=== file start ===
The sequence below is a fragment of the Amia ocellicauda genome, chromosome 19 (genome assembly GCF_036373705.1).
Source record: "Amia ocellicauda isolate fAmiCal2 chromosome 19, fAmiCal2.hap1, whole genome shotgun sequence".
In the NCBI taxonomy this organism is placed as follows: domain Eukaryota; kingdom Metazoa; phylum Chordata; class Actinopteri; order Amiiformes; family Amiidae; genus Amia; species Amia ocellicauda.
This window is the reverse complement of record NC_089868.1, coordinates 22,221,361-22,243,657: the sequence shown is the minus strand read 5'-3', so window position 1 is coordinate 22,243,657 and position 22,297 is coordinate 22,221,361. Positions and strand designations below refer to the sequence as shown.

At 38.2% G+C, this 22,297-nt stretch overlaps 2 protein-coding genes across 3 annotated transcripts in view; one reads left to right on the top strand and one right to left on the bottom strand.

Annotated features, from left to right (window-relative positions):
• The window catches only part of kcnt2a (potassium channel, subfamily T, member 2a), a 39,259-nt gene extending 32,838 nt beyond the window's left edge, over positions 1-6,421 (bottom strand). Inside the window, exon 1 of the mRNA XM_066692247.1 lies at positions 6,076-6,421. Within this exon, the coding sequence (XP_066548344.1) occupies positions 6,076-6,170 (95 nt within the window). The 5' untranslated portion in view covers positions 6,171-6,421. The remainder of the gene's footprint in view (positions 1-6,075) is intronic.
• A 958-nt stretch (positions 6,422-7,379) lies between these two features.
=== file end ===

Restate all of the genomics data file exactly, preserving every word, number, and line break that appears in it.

The sequence below is a fragment of the Amia ocellicauda genome, chromosome 19 (genome assembly GCF_036373705.1).
Source record: "Amia ocellicauda isolate fAmiCal2 chromosome 19, fAmiCal2.hap1, whole genome shotgun sequence".
In the NCBI taxonomy this organism is placed as follows: domain Eukaryota; kingdom Metazoa; phylum Chordata; class Actinopteri; order Amiiformes; family Amiidae; genus Amia; species Amia ocellicauda.
This window is the reverse complement of record NC_089868.1, coordinates 22,221,361-22,243,657: the sequence shown is the minus strand read 5'-3', so window position 1 is coordinate 22,243,657 and position 22,297 is coordinate 22,221,361. Positions and strand designations below refer to the sequence as shown.

At 38.2% G+C, this 22,297-nt stretch overlaps 2 protein-coding genes across 3 annotated transcripts in view; one reads left to right on the top strand and one right to left on the bottom strand.

Annotated features, from left to right (window-relative positions):
• The window catches only part of kcnt2a (potassium channel, subfamily T, member 2a), a 39,259-nt gene extending 32,838 nt beyond the window's left edge, over positions 1-6,421 (bottom strand). Inside the window, exon 1 of the mRNA XM_066692247.1 lies at positions 6,076-6,421. Within this exon, the coding sequence (XP_066548344.1) occupies positions 6,076-6,170 (95 nt within the window). The 5' untranslated portion in view covers positions 6,171-6,421. The remainder of the gene's footprint in view (positions 1-6,075) is intronic.
• A 958-nt stretch (positions 6,422-7,379) lies between these two features.